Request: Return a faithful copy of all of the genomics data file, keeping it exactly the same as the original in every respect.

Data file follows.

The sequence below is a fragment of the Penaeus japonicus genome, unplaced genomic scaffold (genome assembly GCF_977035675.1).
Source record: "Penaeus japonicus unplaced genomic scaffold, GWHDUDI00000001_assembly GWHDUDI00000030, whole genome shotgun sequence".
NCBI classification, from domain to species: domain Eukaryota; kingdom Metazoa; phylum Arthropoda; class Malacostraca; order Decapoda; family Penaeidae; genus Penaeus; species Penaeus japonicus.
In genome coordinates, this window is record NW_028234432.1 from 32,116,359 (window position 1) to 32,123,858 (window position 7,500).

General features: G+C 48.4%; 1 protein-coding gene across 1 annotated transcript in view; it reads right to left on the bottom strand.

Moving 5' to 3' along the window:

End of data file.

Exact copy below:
The sequence below is a fragment of the Penaeus japonicus genome, unplaced genomic scaffold (genome assembly GCF_977035675.1).
Source record: "Penaeus japonicus unplaced genomic scaffold, GWHDUDI00000001_assembly GWHDUDI00000030, whole genome shotgun sequence".
NCBI classification, from domain to species: domain Eukaryota; kingdom Metazoa; phylum Arthropoda; class Malacostraca; order Decapoda; family Penaeidae; genus Penaeus; species Penaeus japonicus.
In genome coordinates, this window is record NW_028234432.1 from 32,116,359 (window position 1) to 32,123,858 (window position 7,500).

General features: G+C 48.4%; 1 protein-coding gene across 1 annotated transcript in view; it reads right to left on the bottom strand.

Moving 5' to 3' along the window: